Here at UK Fostering, we will have Foster Carers and Staff who are of a certain age where menopause is a current or impending thing, and we are very glad to know that there is a day to ‘celebrate’ it!
There has been some great coverage of the last year or so to raise awareness of the symptoms of menopause, as has often been a taboo subject. Our colleague Julienne Webb has some thoughts and advice on the subject 😊 – over to you Julienne:
According to the dictionary meno is ‘a combining form borrowed from Greek, where it meant “month,” used with reference to menstruation in the formation of compound words: menopause.’ (www.dictionary.com, 2022)
Simple you may think, with a definition that brief it can’t be so bad. Well the truth is for many it won’t be so bad it may just come and go without your even noticing. But then again there are some of us who will have completed the opposite experience.
Some of us have been through it some of us won’t even be thinking about it, but at some point, all of us as females will become ‘menos.’ Yes, ‘menos’ the new buzz word for those of us in one of the three stages of menopause –
- Perimenopause (the gentle or speedy introduction to it all)
- THE Menopause (it’s finally peaking with a full on hormonal festival) and
- Post Menopause (there’s more of this???)
Firstly unless there is a medical reason that means you cannot be prescribed HRT, take it, get it, fight for it, demand it. Because now it is being talked about so much more and I hope to be part of the last generation who just gets told No, for no reason at all just No.
Talk to your GP about ALL the things that you think are changing in you. You might not recognise them as symptoms so write them all down as collectively, they can show you are menopausal and which stage you may be in.
Friends, get them to talk about how it is for them, have meno coffee mornings, share the symptoms, the frustration, and the support with them. They are SO going to get what is happening to you.
Foster Carers, talk to your Supervising Social Worker if you are struggling a bit. They can give you some time, support and understanding.
Talk to your family in a way that will help them understand that from time to time there may be a different version of you popping up in daily life. Let them know that a previously unseen version of you may appear in the kitchen, dishevelled, groaning, exhausted, overheating and putting Weetabix in the toaster for their breakfast and that it is a perfectly normal part of you at this moment in time.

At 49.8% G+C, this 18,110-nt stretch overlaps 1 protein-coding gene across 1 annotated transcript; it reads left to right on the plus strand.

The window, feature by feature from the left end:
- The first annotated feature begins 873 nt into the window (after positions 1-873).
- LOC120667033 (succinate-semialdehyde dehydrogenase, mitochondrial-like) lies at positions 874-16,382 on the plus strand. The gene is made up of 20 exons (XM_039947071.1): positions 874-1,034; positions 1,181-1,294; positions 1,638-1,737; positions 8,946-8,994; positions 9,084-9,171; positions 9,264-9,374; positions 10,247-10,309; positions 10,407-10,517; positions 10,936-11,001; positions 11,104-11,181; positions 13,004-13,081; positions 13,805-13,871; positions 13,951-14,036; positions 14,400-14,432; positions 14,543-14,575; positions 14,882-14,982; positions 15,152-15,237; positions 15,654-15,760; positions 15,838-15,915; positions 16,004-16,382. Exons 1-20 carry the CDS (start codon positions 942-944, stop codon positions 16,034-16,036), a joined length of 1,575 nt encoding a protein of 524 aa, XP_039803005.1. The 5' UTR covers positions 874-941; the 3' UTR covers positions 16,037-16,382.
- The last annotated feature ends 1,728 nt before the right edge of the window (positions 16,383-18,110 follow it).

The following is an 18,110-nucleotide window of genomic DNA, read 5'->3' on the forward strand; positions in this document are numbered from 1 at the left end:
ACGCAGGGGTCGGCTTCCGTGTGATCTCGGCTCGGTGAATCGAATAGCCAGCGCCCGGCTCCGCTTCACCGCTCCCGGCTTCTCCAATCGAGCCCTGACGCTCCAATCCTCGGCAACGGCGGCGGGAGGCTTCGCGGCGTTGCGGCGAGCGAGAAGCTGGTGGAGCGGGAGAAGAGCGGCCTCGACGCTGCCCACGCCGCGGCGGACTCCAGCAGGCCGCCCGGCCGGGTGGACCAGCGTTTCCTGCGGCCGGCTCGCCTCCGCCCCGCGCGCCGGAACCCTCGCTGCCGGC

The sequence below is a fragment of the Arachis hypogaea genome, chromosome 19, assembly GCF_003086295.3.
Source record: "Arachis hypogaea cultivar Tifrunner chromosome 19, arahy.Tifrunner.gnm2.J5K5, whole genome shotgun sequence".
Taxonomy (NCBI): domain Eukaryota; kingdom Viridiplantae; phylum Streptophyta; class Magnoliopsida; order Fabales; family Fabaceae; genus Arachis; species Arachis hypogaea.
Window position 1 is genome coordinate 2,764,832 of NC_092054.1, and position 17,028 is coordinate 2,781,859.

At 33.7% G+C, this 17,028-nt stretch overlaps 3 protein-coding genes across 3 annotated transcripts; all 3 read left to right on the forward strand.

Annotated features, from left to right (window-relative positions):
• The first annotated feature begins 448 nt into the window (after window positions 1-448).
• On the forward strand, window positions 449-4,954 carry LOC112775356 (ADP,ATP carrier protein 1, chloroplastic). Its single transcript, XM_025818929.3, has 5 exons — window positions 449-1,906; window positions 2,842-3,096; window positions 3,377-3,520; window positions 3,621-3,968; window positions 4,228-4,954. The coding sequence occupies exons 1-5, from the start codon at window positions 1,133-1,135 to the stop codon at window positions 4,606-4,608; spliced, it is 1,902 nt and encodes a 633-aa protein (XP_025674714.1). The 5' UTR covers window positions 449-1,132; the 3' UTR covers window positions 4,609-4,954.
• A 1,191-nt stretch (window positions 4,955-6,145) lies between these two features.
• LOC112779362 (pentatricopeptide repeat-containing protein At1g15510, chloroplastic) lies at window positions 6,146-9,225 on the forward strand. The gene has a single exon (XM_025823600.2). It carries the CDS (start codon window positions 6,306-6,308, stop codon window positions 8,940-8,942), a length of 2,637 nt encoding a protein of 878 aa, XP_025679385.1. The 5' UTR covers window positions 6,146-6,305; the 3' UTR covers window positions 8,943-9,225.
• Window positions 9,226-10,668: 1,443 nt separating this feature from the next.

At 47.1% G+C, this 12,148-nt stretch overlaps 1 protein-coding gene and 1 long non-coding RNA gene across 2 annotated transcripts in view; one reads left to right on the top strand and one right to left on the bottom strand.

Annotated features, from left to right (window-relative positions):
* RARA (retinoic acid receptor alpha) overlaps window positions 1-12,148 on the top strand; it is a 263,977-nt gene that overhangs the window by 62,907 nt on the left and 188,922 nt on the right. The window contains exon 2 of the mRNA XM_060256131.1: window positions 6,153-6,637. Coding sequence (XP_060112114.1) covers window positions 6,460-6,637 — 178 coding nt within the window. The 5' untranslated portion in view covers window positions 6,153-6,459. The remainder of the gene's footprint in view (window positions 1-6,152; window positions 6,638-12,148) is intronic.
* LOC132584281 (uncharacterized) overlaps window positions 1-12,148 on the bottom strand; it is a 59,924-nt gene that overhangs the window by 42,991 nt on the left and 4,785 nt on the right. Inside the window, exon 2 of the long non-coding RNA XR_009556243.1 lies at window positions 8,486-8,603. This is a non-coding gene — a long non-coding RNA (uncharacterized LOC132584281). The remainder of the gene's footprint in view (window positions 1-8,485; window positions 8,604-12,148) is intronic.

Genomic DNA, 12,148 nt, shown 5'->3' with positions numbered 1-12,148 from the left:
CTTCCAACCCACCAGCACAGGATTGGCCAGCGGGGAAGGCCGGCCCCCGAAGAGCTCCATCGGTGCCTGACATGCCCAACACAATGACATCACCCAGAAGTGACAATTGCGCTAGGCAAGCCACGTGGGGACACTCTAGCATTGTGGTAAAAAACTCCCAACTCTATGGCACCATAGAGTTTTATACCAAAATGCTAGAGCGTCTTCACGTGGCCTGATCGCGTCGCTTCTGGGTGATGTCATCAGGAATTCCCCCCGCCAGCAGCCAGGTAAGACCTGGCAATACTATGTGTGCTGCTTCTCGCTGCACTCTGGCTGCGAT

Prepare your partner for the winter nights when windows WILL BE open all night! Fans WILL BE on! and covers WILL BE thrown to the floor. Support their need to wear several layers of socks, fleecy jogging pants and sweat shirts with a couple of hats and pairs of gloves even though it’s only just below 0 degrees outside and still way too hot for pjs.
Be prepared for your body to go into a full hormonal melt down and literally turn you into a teenager at any second of any day. Sobbing, argumentative, wherever the hormones take your mood you will duly follow knowing that there is absolutely no reason at all to feel like this but it’s going to happen anyway.
Be prepared to lock away your winter wardrobe and glue your hand to the heating thermostat because ‘it does not need to be THAT HIGH it’s like a sauna in here. Then just five minutes later be running for anything that will keep you warm and then five minutes after that, stuffing those things in the freezer because it can’t be normal for a cardigan to make you that hot so quickly.
You might forget the hair appointments or be encouraging children to get ready for school because you have no idea it is Saturday today and when you do realise, all you want to know is who put the days in that order just to mess your week up.
Your partner may find that your new ‘milky tea’ phase relies on the teabag taking a lengthy dip in their cereal bowl whilst the children may find they have only pickles in their sandwiches when they very clearly said they wanted peanut butter today. (Well the jars are similar aren’t they).
Menopause can be a crazy time for you, this reliable, organised, energetic being that you were so familiar with can just suddenly disappear and everything can feel so overwhelming. But work together, find ways to talk about it and find ways to laugh about it too. These are the things that will help the usually balanced you take charge again. Being open about your menopause will help your children understand and be more prepared for their meno moments in the future.
And remember, on the days when you ache a bit, or you feel bloated, or your mind is fogged, or you feel irritable, and you’ve realised that pickle sandwiches don’t belong in the cupboard under the stairs and that the hoover (which has suddenly appeared in your hands, so surely someone has put it there) won’t fit in a school lunch box………………. Just take a moment and let your family know that help is needed just for a while until this ‘meno moment’ is over.
By Julienne Webb
Sources & Resources
https://www.themenopausecharity.org/about-the-menopause-charity/ The Menopause Charity
https://www.nhs.uk/conditions/menopause/symptoms/ NHS – Perimenopause and Menopause Symptoms
https://www.menopauseandme.co.uk/en-gb/menopause-and-me/stages-and-symptoms-of-menopause/post-menopause Menopause & Me – Stages and Symptoms
https://www.youtube.com/watch?v=lYJrD3dKcEc Talking Menopause with Davina McColl